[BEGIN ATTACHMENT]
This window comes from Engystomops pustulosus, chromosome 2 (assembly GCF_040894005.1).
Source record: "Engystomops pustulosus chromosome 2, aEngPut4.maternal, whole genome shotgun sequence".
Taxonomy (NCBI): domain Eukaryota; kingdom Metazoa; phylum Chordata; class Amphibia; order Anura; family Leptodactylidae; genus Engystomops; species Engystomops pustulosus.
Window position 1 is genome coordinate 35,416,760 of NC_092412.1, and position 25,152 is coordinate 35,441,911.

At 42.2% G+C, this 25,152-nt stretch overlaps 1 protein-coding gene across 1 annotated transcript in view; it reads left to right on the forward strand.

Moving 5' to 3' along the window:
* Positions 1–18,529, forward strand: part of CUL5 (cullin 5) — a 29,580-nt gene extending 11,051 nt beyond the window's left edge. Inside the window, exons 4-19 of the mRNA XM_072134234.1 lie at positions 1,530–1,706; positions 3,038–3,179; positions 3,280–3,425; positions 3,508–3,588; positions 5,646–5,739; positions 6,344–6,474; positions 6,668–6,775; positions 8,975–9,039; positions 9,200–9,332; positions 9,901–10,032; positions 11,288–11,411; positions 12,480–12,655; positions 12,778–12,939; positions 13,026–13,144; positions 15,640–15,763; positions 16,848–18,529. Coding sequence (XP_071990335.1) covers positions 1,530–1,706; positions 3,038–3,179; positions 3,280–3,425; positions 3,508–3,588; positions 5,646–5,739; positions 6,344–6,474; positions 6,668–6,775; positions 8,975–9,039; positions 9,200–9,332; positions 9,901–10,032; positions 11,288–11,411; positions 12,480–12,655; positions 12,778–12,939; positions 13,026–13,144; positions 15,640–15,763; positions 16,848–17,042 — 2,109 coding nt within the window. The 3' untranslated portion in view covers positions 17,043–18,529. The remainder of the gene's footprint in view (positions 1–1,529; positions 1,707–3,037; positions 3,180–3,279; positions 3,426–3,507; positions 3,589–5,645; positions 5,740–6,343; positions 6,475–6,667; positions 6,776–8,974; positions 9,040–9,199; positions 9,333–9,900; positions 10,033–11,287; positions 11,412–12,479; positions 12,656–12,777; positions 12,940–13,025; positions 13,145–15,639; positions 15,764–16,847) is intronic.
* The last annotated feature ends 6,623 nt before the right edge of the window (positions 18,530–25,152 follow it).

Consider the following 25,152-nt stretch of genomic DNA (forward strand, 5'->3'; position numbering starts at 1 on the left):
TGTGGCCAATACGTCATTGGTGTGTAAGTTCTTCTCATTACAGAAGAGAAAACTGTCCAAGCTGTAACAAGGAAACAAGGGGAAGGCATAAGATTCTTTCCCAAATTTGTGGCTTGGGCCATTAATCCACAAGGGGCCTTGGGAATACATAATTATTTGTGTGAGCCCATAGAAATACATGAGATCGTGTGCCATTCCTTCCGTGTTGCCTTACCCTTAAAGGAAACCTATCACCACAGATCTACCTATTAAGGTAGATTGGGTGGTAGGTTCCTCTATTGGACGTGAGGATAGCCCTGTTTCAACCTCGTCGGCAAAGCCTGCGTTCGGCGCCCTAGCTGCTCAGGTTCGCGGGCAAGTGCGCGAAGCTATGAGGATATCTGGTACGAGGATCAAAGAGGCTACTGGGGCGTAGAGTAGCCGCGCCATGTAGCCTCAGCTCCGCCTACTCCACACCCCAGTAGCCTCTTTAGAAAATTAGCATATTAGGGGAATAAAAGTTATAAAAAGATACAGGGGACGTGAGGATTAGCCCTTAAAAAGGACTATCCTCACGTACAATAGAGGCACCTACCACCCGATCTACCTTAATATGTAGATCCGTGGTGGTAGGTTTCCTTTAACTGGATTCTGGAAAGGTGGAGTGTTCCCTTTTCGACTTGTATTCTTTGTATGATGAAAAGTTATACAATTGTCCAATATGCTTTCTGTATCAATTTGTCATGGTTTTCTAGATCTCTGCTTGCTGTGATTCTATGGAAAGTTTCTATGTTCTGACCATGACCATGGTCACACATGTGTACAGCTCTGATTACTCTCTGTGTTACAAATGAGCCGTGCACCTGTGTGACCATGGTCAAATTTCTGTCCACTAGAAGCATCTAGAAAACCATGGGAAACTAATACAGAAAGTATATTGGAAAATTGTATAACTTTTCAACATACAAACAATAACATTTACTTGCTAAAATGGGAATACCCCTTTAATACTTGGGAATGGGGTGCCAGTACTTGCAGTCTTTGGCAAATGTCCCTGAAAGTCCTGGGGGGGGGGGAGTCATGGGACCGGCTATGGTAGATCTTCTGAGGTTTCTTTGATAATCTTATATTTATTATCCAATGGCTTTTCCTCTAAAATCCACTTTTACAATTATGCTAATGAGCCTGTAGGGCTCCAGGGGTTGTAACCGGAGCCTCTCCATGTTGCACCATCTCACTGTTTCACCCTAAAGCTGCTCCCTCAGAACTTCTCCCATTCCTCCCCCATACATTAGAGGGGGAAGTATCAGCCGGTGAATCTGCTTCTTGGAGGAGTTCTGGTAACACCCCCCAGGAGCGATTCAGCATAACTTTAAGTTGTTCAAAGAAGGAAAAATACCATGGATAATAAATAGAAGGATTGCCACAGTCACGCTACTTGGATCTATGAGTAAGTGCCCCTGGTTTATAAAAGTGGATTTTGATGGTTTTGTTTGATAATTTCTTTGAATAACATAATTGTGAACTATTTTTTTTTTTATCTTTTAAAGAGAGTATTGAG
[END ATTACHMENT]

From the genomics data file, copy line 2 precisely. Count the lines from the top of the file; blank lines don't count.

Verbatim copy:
Source record: "Engystomops pustulosus chromosome 2, aEngPut4.maternal, whole genome shotgun sequence".